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Renewable Railways

Renewable Railways
August 3, 2023 Kai Frolic

Greener transport options have been at the forefront of discussions around reducing emissions for a long time. Transport reportedly [1] accounts for approximately 20% of carbon dioxide emissions worldwide, and for more than that in some countries (24% in the UK [2] and 28% in the USA [3] for example).

renewable railways

Figure 1: High-speed train at Hauptbahnhof railway station, Germany. [18]

This has led to many innovations over the years that have been deployed with varying levels of success and resistance, including:

  • Electric vehicles (learn more);
  • Wireless charging roads (learn more);
  • Greener jet fuel (learn more);
  • Solar boats [4];
  • Innovative use of kites [5]; and
  • Greener railways – which we will look at more closely here.

Here we will look at some other countries that are moving in a similar direction [6].


India has ambitious plans to reduce its carbon footprint. This includes [7] Indian Railways’ Net Zero emissions target by 2030, with a planned 20 Gigawatts of solar to achieve this. One example of this effort in action is the solar project at Bina Railway station which is already providing overhead electrical equipment to haul trains [8].

Central Railway, one of the many railway zones within India, has committed to a Megawatt of solar power across 81 locations on its network.

In addition to solar developments for railways, many Indian airports are also pursuing PV development. Pager Power has been fortunate enough to assist in this effort, including at Madurai Airport.


Deutsche-Bahn, the state-owned national railway company of Germany, claims to be the largest consumer of renewable power in the country (Reference 6). 

The solar park in the northern state of Schleswig-Holstein was the first site to feed directly into the grid for traction energy [9]. The commissioning of this project pushed the percentage of Deutsche-Bahn’s energy that comes from green sources to 65%, almost 20% higher than the country’s overall green energy figure.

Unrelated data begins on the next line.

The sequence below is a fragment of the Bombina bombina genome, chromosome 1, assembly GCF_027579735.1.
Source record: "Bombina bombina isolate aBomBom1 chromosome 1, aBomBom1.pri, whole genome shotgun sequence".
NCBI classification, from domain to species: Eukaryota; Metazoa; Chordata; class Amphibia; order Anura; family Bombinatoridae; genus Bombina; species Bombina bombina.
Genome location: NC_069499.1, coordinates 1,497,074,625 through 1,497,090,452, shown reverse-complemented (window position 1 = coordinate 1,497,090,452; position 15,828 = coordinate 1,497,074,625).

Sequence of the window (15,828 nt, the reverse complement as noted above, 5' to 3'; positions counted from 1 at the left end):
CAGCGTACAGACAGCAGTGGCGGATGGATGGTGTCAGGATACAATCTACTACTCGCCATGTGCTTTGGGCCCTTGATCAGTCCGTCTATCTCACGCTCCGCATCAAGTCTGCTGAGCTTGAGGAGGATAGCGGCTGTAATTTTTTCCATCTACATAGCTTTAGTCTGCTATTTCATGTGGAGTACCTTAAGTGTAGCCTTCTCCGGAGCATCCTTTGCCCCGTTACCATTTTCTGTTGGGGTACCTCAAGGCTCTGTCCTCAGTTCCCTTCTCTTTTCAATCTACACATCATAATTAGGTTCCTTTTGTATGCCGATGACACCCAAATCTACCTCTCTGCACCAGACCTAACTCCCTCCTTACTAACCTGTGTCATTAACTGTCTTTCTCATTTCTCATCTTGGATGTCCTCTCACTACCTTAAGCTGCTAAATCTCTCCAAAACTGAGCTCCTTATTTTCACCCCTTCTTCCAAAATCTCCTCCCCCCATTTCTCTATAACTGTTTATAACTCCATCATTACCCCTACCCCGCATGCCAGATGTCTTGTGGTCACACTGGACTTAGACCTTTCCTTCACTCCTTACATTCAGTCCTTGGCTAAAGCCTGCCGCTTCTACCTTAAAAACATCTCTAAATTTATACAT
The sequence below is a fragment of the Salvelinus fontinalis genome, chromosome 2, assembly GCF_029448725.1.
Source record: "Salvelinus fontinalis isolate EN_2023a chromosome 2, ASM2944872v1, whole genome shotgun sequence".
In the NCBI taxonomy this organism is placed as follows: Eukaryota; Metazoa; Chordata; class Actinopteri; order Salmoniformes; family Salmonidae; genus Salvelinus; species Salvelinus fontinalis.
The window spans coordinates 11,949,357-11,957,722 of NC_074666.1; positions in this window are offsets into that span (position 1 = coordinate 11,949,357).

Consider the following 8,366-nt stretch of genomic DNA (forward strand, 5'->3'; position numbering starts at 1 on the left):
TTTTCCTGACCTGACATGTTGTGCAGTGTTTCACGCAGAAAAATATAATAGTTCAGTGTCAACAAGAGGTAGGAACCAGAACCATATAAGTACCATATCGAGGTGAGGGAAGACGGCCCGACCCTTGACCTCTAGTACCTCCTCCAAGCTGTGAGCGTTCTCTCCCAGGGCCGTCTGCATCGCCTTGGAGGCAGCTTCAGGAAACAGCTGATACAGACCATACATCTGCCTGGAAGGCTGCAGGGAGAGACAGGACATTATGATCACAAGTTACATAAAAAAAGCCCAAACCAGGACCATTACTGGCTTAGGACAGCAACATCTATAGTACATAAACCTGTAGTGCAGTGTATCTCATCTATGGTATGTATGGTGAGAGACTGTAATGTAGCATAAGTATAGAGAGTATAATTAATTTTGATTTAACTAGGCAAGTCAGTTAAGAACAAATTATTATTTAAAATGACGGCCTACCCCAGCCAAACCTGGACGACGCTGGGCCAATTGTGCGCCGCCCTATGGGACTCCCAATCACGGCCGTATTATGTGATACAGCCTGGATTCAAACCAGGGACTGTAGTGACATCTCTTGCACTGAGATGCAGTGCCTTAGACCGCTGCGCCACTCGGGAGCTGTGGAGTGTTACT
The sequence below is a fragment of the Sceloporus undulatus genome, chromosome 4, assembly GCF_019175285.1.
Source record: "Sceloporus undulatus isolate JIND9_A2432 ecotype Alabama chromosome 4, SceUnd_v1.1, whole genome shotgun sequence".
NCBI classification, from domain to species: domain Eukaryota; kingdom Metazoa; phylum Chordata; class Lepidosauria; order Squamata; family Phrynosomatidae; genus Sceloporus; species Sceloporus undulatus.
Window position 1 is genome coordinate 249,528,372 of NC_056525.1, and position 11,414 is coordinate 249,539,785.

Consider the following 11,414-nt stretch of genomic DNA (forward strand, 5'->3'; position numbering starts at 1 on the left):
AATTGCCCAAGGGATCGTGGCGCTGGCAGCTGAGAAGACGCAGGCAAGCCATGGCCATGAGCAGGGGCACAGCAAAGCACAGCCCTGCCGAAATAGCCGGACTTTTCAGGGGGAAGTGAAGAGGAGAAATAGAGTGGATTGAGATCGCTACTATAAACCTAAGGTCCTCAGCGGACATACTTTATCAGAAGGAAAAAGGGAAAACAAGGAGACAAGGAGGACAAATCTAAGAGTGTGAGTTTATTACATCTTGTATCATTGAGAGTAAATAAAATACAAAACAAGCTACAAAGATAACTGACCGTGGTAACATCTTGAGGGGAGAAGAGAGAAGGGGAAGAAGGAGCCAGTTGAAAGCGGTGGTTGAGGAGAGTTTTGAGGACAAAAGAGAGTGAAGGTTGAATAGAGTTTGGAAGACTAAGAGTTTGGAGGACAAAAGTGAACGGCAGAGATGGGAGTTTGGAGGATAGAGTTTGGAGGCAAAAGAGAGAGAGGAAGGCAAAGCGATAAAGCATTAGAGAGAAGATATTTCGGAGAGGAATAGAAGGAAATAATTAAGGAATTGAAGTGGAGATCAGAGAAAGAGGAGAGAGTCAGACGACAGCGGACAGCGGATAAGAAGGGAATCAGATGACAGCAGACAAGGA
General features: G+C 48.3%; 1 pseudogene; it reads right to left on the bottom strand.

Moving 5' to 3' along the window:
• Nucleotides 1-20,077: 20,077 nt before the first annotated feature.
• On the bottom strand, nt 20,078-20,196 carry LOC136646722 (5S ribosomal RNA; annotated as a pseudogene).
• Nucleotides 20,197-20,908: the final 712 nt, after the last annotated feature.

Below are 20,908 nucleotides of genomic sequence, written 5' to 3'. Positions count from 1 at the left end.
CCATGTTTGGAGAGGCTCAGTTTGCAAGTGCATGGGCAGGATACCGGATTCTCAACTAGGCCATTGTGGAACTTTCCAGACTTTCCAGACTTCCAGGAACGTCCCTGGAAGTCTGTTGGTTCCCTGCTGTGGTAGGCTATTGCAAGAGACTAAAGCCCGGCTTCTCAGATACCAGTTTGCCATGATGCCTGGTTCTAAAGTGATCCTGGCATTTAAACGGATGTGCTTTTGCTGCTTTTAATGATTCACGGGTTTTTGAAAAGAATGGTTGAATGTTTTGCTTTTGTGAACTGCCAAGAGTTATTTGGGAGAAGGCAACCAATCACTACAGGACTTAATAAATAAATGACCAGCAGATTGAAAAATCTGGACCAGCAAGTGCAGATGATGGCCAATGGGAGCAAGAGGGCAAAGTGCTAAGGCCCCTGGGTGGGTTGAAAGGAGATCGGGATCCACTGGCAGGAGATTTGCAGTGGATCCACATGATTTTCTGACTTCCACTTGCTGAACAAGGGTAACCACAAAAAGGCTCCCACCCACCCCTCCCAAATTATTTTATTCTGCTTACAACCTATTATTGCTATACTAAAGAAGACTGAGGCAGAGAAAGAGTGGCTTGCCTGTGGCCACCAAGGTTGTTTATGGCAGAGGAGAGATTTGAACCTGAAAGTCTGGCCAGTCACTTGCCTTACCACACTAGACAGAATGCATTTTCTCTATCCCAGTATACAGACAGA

PKP Polish Rails, the main railway operator in Poland, boasts the largest rail powerbank in Europe [10], designed to use excess traction energy to power freight trains. Located in Garbce, Żmigród, the facility comprises more than 4,000 lithium-ion cells and is able to power a train reaching 160 km per hour.

Solar power in Poland in general is making impressive strides. The country was in third place in terms of installed solar capacity within the European Union for 2022 [11] (behind Germany and Spain, ahead of the Netherlands and France).


Belgium is putting a strong focus on rooftop solar at its station buildings, with its national rail company Société Nationale des Chemins de fer Belges (SNCB) having deployed 20,000 panels in this effort (Reference 6).

The country has a history of solar rail developments, having activated the Europe’s first solar powered train tunnel back in 2011 [12].


France’s national railway operator Société Nationale des Chemins de fer Français (SCNF) is tackling its own green energy requirements by announcing a dedicated solar energy subsidiary [13]. The company plans to develop 1 GW of solar energy across land and facilities owned by SCNF by 2030.

Similarly, EDF launched a dedicated group programme called the EDF Solar Plan in 2017 with the goal of making EDF the leader in photovoltaic energy within France by 2035 [14].

In 2022, France achieved a new solar milestone when it generated a national peak solar power record of 10.7 GW, representing 26% of the country’s electricity at that moment [15]. France remains highly reliant on nuclear power for its overall energy requirements.


A previous article looked at California’s plans to power their high-speed train using solar only. This remains a rare feat, with Australia having been the first country to have run a 100% solar powered train back in 2017 [16]. It remains to be seen whether California’s example is followed elsewhere across the USA.

Company Commitments

Individual companies often have their own targets in addition to, or as part of, wider commitments within their country. This includes utility operators offering ‘green’ tariffs for a premium, airlines encouraging an additional contribution to help green efforts when booking a seat. Railway operator Thalys, a French-Belgian enterprise, claims to have been using 100% green energy for all trains running through France, Belgium and Germany for almost three years. A Swiss start-up company, SunWays, is experimenting with solar panels on train tracks themselves (Reference 6). German and British companies are also trialling similar projects [17]

The Bigger Picture